* In one episode of ''Series/SoWeird'', Annie and Jack get trapped in a magical version of detention by an artifact until they can learn to get along with each other. One of the assignments is to fill a blackboard with lines. A blackboard that covers every inch of the courtroom. They're understandably sore after it's over.
* Tootie is given this assignment in an episode of ''Series/TheFactsOfLife''. She tries to get away with writing the sentence only once and putting ditto marks (") under each word for the rest of them. Needless to say, it doesn't fly.
* ''Series/KamenRiderFourze'' has the students in Sunday Detention writing the kanji "reflection" a thousand times. Gentaro, on the other hand, needs to do his with a calligraphy brush.
* On ''Series/TheCosbyShow'', Dr. Huxtable gets it from one of his kid's teachers, and when he starts, the teacher tells him to not write big as she's onto that one. Cliff instead writes in teeny tiny letters.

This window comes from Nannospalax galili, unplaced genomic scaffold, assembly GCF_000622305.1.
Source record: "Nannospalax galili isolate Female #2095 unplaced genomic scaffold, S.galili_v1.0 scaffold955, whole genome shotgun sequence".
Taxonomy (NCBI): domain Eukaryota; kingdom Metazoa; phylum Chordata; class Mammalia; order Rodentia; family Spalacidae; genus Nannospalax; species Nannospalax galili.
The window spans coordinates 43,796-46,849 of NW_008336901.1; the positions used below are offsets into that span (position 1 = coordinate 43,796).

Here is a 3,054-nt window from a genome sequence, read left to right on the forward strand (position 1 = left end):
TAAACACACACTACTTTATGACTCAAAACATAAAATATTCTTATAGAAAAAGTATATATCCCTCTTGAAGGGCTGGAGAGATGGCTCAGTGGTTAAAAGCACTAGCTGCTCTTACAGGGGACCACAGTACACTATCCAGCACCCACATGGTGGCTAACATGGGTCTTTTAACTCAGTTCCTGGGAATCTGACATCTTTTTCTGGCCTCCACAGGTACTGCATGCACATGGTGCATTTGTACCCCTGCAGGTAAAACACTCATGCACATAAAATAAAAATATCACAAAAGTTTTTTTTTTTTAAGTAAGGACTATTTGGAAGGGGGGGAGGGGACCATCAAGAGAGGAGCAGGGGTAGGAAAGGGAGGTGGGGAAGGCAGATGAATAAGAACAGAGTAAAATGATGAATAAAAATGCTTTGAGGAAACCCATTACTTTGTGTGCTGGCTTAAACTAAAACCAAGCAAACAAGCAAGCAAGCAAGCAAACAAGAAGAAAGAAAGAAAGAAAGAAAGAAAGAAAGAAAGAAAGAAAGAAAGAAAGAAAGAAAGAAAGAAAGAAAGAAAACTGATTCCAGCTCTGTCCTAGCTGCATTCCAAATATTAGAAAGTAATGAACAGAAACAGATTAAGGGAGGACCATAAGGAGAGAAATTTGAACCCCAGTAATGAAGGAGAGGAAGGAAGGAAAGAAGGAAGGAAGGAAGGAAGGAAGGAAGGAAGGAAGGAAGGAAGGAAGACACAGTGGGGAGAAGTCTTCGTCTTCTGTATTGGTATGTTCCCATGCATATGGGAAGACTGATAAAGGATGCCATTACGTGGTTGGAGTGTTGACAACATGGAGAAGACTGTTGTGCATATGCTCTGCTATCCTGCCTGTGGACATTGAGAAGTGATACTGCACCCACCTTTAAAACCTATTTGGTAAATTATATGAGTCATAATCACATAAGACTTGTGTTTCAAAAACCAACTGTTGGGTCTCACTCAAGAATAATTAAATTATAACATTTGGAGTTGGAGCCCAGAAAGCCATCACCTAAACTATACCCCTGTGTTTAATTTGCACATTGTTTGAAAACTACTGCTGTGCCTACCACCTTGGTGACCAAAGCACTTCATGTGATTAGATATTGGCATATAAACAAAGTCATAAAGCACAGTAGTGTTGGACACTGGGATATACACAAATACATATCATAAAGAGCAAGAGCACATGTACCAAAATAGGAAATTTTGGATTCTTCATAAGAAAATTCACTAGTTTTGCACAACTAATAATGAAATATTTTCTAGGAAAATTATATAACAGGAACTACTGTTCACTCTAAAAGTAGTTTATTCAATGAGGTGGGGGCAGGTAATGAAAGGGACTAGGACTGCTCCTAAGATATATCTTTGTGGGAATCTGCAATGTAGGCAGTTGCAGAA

* In the ''Series/{{Supernatural}}'' episode [[Recap/SupernaturalS02E21AllHellBreaksLoosePartOne "All Hell Breaks Loose, Part One" (S02, Ep21)]], the Acheri demon has filled the chalkboard in the one room schoolhouse with the line I will not kill written over and over again. She does not seem to have learned her lesson.
* One episode of ''Series/TheWeakestLink'' had Anne Robinson order a teacher who had been voted off by the other contestants to write on the blackboard many times, [[{{Catchphrase}} "I AM the Weakest Link!" Goodbye!]]
* PlayedForLaughs during the ''Series/MythBusters'' "''WesternAnimation/TheSimpsons''" special. While Jamie, in the foreground, explained why they wouldn't be using cherry bombs for the in-shop tests, Adam was in the background writing "I will not set off cherry bombs in the shop" on a blackboard.